Articles by Bill Morris
March 24, 2017
My inventory led to an unassailable conclusion: not all that much has changed in my lifetime, really, and certainly not in the fundamental ways my grandfather’s day-to-day life changed.
January 11, 2017
This year we lost a Nobel laureate, several Pulitzer Prize winners, many writers with wide readerships, and many more who never achieved the acclaim or the audiences they deserved.
October 26, 2016
EQMM can be seen as a pioneering force in what is now a fact of life in American fiction — the blending of supposedly “high” and “low” literary forms, the blurring of genre boundaries, the growing sense among writers and readers that the old strictures and snobberies hampered free and fruitful cross-pollination.
September 30, 2016
James McBride’s ‘Kill ‘Em and Leave’ is a scorchingly honest examination of the racial divide that explains why America continues to be a bloody and schizophrenic place.
August 18, 2016
Publishing’s abiding obsession with fresh voices ignores a curious fact about our current literary scene: a startling number of the finest writers at work today are not twentysomethings; they’re eightysomethings.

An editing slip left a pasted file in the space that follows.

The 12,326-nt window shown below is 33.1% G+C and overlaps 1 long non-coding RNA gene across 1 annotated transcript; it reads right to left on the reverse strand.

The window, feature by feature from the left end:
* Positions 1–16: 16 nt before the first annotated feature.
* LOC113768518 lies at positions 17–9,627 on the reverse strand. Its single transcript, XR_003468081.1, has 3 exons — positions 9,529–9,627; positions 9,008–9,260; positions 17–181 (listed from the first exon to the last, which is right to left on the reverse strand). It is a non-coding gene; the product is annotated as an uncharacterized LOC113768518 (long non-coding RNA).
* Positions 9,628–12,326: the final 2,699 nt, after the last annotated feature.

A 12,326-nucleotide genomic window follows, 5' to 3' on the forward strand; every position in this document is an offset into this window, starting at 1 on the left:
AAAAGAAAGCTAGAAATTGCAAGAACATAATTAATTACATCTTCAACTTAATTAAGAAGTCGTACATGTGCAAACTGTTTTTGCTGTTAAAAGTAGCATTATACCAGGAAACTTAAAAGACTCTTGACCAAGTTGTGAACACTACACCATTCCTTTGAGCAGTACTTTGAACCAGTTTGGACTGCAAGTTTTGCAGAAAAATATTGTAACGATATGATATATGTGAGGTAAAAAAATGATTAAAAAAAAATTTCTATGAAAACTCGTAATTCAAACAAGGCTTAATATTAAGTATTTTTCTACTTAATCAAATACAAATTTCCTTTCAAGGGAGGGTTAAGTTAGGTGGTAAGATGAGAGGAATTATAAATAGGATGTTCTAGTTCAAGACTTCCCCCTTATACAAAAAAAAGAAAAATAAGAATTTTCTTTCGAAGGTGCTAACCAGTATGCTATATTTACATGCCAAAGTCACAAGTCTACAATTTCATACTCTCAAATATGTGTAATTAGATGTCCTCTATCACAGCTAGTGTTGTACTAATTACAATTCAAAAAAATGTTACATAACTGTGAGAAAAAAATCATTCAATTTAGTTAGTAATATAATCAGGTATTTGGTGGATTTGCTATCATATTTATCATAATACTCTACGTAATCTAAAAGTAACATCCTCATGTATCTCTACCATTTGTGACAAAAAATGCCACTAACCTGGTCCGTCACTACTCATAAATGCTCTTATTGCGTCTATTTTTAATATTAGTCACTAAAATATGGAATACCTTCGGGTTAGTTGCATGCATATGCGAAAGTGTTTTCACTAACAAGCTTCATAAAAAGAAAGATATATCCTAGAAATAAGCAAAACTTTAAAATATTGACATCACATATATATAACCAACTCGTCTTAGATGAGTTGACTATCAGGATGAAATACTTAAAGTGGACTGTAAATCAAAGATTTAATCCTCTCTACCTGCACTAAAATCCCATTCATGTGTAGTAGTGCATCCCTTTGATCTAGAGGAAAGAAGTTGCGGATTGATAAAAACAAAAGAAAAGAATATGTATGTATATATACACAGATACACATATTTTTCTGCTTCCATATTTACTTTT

August 5, 2016
SoHo Sins succeeds because it was written by a man with a day job, a job that gives him intimate knowledge of how a subculture works – its personalities and preoccupations, its business practices, its styles, its silliness and occasional beauty.
July 21, 2016
Writing is gratifying on a daily basis. If I didn’t love doing it, I would have stopped a long time ago.
June 3, 2016
I love the idea of grafting details from my life — a white Italian-American living in 2016, in his 40s — grafting that onto the life of a black singer born in Cleveland in the late-1920s. Being able to mix all that stuff together was really appealing to me.
May 24, 2016
Maybe the problem is that musicians keep living clichéd lives that can’t be made into anything but clichéd movies.
May 18, 2016
I think Estleman would proud of being described as a throwback to an earlier era, when writers wrote prolifically and never failed to entertain. It’s not haute cuisine — it’s red meat, the stuff you can’t put down until your plate is clean.